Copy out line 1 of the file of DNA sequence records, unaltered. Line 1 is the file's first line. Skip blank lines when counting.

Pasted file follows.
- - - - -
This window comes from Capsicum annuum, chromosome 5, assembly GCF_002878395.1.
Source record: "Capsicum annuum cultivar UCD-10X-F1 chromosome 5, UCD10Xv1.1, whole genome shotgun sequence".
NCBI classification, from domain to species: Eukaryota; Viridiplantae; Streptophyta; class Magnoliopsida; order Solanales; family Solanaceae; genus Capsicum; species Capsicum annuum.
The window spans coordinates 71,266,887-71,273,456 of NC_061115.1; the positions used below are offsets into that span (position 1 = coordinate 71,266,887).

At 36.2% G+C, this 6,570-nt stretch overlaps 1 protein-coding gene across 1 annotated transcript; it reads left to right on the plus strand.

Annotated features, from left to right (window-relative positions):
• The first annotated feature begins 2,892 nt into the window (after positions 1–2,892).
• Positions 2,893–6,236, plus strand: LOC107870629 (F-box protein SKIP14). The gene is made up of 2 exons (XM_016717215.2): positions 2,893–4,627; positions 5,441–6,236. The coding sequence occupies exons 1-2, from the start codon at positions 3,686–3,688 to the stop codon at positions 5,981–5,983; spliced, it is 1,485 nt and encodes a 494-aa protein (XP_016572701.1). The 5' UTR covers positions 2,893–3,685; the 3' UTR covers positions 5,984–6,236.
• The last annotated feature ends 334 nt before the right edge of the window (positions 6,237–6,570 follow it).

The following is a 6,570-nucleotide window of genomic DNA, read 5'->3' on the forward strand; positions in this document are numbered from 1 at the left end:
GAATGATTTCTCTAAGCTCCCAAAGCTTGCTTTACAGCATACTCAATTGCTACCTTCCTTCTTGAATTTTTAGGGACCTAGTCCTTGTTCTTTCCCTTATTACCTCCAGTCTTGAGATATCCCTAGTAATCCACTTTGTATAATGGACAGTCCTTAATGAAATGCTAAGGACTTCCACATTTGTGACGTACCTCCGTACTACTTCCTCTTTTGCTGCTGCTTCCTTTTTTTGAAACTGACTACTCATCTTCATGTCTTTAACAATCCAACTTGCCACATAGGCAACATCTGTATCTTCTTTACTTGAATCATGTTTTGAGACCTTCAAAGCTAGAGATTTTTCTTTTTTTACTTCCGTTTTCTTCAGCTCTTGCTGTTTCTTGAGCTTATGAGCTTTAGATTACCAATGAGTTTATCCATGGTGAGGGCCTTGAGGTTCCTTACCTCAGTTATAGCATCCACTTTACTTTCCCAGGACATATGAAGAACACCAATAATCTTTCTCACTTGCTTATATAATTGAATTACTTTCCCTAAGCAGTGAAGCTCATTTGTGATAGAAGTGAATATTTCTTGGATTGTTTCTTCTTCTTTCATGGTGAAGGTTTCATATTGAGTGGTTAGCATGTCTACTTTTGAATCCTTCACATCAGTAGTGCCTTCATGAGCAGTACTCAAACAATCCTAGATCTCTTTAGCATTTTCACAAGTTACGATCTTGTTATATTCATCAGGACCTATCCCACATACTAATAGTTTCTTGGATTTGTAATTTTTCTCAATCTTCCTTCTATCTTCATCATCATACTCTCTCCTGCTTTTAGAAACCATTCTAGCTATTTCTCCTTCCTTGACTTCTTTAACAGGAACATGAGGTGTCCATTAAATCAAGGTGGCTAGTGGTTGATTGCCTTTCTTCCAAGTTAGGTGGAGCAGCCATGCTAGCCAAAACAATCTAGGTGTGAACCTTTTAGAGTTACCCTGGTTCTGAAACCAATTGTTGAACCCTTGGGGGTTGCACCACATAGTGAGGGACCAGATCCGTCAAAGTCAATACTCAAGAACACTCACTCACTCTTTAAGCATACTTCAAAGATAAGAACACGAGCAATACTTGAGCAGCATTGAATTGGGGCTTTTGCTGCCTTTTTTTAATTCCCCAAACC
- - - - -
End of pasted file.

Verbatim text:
This window comes from Capsicum annuum, chromosome 5, assembly GCF_002878395.1.